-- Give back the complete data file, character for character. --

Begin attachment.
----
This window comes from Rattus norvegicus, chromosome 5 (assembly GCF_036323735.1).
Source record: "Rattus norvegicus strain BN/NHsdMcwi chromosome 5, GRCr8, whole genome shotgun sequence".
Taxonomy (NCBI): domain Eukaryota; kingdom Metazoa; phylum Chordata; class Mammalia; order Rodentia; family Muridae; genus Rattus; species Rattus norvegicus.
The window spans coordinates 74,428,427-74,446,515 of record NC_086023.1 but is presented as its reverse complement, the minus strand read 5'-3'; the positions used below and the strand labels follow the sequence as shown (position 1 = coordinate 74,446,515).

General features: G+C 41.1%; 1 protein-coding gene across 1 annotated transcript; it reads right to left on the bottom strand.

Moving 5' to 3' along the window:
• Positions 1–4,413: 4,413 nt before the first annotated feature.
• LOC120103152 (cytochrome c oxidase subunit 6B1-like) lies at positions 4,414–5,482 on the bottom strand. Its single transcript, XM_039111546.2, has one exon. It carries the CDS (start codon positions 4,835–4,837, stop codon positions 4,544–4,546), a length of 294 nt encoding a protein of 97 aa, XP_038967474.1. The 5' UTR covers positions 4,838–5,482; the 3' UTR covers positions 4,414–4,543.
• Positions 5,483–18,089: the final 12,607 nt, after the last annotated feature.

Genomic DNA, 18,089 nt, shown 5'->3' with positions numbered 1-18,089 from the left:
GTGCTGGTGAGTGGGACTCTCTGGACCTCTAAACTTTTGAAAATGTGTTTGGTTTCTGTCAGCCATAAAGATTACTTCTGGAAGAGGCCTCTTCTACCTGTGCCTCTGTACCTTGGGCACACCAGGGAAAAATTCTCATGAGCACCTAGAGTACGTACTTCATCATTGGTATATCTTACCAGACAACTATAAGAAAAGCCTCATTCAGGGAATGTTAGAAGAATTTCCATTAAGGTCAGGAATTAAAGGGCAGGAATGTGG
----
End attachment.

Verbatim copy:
This window comes from Rattus norvegicus, chromosome 5 (assembly GCF_036323735.1).
Source record: "Rattus norvegicus strain BN/NHsdMcwi chromosome 5, GRCr8, whole genome shotgun sequence".
Taxonomy (NCBI): domain Eukaryota; kingdom Metazoa; phylum Chordata; class Mammalia; order Rodentia; family Muridae; genus Rattus; species Rattus norvegicus.
The window spans coordinates 74,428,427-74,446,515 of record NC_086023.1 but is presented as its reverse complement, the minus strand read 5'-3'; the positions used below and the strand labels follow the sequence as shown (position 1 = coordinate 74,446,515).

General features: G+C 41.1%; 1 protein-coding gene across 1 annotated transcript; it reads right to left on the bottom strand.

Moving 5' to 3' along the window:
• Positions 1–4,413: 4,413 nt before the first annotated feature.
• LOC120103152 (cytochrome c oxidase subunit 6B1-like) lies at positions 4,414–5,482 on the bottom strand. Its single transcript, XM_039111546.2, has one exon. It carries the CDS (start codon positions 4,835–4,837, stop codon positions 4,544–4,546), a length of 294 nt encoding a protein of 97 aa, XP_038967474.1. The 5' UTR covers positions 4,838–5,482; the 3' UTR covers positions 4,414–4,543.
• Positions 5,483–18,089: the final 12,607 nt, after the last annotated feature.

Genomic DNA, 18,089 nt, shown 5'->3' with positions numbered 1-18,089 from the left:
GTGCTGGTGAGTGGGACTCTCTGGACCTCTAAACTTTTGAAAATGTGTTTGGTTTCTGTCAGCCATAAAGATTACTTCTGGAAGAGGCCTCTTCTACCTGTGCCTCTGTACCTTGGGCACACCAGGGAAAAATTCTCATGAGCACCTAGAGTACGTACTTCATCATTGGTATATCTTACCAGACAACTATAAGAAAAGCCTCATTCAGGGAATGTTAGAAGAATTTCCATTAAGGTCAGGAATTAAAGGGCAGGAATGTGG